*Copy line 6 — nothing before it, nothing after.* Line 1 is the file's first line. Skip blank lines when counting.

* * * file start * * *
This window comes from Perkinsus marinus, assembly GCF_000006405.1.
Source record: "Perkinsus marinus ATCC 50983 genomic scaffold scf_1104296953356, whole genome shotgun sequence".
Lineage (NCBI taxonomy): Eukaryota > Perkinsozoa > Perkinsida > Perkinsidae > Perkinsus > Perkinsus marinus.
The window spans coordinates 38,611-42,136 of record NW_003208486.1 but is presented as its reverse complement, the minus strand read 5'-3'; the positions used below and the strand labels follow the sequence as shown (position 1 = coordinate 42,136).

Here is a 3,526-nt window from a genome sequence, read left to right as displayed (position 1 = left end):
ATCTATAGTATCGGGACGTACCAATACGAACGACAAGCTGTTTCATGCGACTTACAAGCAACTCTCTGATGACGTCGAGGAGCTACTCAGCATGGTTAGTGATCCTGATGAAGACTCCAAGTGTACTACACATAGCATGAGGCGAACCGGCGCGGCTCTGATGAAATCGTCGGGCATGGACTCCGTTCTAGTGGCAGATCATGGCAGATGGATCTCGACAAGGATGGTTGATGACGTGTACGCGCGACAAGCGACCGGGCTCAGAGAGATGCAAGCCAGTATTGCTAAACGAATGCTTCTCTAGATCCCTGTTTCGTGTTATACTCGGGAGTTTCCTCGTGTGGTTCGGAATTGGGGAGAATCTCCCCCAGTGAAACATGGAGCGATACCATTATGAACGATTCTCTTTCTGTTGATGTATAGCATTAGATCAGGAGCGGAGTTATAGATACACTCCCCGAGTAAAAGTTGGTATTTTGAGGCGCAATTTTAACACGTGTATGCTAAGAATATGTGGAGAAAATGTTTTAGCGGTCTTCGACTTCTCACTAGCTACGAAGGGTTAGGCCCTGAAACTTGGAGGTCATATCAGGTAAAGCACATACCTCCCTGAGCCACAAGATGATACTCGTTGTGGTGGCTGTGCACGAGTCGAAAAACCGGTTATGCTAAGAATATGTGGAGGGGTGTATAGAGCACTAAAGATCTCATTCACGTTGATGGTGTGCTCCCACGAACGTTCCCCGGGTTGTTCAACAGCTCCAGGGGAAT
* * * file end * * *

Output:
ATCTATAGTATCGGGACGTACCAATACGAACGACAAGCTGTTTCATGCGACTTACAAGCAACTCTCTGATGACGTCGAGGAGCTACTCAGCATGGTTAGTGATCCTGATGAAGACTCCAAGTGTACTACACATAGCATGAGGCGAACCGGCGCGGCTCTGATGAAATCGTCGGGCATGGACTCCGTTCTAGTGGCAGATCATGGCAGATGGATCTCGACAAGGATGGTTGATGACGTGTACGCGCGACAAGCGACCGGGCTCAGAGAGATGCAAGCCAGTATTGCTAAACGAATGCTTCTCTAGATCCCTGTTTCGTGTTATACTCGGGAGTTTCCTCGTGTGGTTCGGAATTGGGGAGAATCTCCCCCAGTGAAACATGGAGCGATACCATTATGAACGATTCTCTTTCTGTTGATGTATAGCATTAGATCAGGAGCGGAGTTATAGATACACTCCCCGAGTAAAAGTTGGTATTTTGAGGCGCAATTTTAACACGTGTATGCTAAGAATATGTGGAGAAAATGTTTTAGCGGTCTTCGACTTCTCACTAGCTACGAAGGGTTAGGCCCTGAAACTTGGAGGTCATATCAGGTAAAGCACATACCTCCCTGAGCCACAAGATGATACTCGTTGTGGTGGCTGTGCACGAGTCGAAAAACCGGTTATGCTAAGAATATGTGGAGGGGTGTATAGAGCACTAAAGATCTCATTCACGTTGATGGTGTGCTCCCACGAACGTTCCCCGGGTTGTTCAACAGCTCCAGGGGAAT